Now that that's out of the way, are there any good (ie technical) reasons why this is a dumb idea?
Well, I guess what I was saying wasn't clear. here's what I was getting at: http://beerbarons.org/pdf/brewingCheatSheets/mashRests.pdf
(temp range / optimum)
Beta Amylase: 52-68/60-65 C - fementable sugars
Alpha Amylase 54.5-77/68-70 C - dextrins, long chain sugars
So if you have one mash at 52*C you'll pretty much only get beta activity (let's ignore the proteinases for now). If you have another mash at 70*C you'll pretty much only get Alpha activity. Temperatures between these ranges will have different enzymatic activity proportional to how far from optimum the mash temp is.
Alpha and Beta are complementary enzymes. They need each other to produce a proper wort. Think of it like making firewood. Alpha cuts down the tree, Beta cuts the tree up into logs. One won't work without the other.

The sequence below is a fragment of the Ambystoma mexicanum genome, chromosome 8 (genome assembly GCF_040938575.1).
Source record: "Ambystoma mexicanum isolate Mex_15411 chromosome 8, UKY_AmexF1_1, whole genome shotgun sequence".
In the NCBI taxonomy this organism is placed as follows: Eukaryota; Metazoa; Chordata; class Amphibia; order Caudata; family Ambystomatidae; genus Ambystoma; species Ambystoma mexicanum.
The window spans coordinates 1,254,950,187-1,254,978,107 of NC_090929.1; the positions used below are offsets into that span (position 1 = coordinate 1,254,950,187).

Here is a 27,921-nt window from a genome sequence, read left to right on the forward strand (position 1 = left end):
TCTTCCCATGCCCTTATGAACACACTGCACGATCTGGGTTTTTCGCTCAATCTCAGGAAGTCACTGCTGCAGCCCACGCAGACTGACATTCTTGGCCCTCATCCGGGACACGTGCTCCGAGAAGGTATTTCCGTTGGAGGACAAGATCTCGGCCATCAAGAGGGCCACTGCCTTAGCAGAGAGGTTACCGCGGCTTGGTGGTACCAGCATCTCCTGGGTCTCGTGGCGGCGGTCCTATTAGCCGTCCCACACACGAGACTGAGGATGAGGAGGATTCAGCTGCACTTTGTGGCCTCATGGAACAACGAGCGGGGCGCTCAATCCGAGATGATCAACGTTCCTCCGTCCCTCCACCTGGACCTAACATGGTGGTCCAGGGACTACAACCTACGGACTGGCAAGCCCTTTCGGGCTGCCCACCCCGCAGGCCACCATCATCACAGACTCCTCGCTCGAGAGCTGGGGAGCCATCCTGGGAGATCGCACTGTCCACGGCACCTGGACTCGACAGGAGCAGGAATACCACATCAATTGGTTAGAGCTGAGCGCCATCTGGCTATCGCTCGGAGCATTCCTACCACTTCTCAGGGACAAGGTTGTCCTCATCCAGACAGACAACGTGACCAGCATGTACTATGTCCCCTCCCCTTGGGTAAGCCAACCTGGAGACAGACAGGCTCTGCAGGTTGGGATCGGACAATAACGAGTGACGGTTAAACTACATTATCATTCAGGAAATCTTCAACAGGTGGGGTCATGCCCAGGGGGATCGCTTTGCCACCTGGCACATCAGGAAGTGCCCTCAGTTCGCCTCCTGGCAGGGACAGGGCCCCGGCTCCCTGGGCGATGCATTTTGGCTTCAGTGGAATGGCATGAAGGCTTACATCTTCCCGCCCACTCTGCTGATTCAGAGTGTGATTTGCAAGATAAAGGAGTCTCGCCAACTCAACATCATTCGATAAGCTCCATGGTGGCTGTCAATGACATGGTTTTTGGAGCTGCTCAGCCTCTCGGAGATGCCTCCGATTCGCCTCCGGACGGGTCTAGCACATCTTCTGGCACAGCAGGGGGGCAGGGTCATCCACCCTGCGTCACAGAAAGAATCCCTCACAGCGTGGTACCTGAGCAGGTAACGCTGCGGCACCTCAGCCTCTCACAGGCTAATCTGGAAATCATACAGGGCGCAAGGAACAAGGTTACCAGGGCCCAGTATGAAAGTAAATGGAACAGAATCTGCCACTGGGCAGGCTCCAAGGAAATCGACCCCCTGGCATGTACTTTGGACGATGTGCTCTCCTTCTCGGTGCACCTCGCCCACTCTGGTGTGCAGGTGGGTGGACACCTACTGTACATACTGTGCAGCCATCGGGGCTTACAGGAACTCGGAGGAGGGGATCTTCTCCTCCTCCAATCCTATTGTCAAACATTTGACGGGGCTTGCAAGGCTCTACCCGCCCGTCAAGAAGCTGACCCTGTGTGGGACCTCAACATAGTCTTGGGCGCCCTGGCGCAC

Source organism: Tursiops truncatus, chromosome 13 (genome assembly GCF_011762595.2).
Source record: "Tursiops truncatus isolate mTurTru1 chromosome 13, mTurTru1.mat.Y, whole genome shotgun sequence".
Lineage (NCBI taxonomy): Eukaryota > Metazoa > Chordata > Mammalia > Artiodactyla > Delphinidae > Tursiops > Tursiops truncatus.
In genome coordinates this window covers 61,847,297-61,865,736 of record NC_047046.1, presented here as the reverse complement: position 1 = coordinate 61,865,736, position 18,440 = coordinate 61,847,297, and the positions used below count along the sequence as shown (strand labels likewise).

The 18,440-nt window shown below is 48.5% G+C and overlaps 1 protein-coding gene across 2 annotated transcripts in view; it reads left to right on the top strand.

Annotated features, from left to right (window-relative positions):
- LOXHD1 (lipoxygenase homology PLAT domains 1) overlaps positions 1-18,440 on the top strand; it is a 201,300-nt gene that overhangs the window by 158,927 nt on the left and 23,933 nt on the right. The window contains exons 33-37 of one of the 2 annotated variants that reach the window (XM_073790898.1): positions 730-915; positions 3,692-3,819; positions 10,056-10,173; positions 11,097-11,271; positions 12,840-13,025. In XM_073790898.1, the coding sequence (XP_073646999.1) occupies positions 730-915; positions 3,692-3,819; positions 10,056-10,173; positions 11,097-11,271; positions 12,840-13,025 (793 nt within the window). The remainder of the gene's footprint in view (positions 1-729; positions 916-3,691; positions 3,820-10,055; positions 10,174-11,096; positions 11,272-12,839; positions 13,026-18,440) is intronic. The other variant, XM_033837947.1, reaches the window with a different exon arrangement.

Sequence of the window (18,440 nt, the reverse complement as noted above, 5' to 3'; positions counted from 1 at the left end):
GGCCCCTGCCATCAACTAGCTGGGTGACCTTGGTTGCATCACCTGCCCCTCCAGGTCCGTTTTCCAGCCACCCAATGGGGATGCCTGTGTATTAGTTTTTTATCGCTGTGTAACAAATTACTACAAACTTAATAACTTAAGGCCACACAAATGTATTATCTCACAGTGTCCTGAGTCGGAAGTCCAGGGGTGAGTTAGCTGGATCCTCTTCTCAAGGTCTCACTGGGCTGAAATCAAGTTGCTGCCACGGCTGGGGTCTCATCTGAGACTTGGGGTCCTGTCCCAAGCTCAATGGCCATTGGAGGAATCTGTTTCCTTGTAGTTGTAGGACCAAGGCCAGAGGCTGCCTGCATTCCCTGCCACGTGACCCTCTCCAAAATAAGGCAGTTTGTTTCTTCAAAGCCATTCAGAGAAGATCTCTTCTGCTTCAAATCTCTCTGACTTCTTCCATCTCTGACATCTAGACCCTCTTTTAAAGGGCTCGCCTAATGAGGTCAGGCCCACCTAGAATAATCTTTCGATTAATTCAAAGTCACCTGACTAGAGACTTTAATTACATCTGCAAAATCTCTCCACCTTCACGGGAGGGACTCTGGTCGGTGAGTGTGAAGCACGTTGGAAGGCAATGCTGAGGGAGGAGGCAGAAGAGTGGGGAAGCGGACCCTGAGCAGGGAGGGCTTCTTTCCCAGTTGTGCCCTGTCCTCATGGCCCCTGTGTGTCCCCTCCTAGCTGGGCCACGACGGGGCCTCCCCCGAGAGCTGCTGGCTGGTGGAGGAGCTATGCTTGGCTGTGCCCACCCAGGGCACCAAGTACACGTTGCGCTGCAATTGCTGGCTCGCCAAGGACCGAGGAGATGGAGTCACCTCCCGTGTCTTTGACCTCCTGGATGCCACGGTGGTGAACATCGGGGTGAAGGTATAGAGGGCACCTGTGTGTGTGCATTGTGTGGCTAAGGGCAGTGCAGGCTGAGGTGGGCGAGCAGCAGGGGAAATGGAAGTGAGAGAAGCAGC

Separating the mash into two mash at different temperatures could make one mash highly fermentable and one mash highly unfermentable, but you could get the exact same ratios of alpha and beta activity in a single mash.
(EDIT: now that I wrote that, I remembered a highly fermentable "reverse" mash schedule where the mash it taken to 160*F and slowly backed down to 140*F to get a highly fermentable wort. So I don't think just mashing below alpha range would actually make a fermentable wort)
The only time I could see doing two mashes would be when using, say undermodified wheat malt and overmodified British malt (Maris Otter/Golden Promise), where the wheat malt needs some protein/beta glucan work, but the proteins in the rest of the grain bill would be too degraded by extended low temp rests.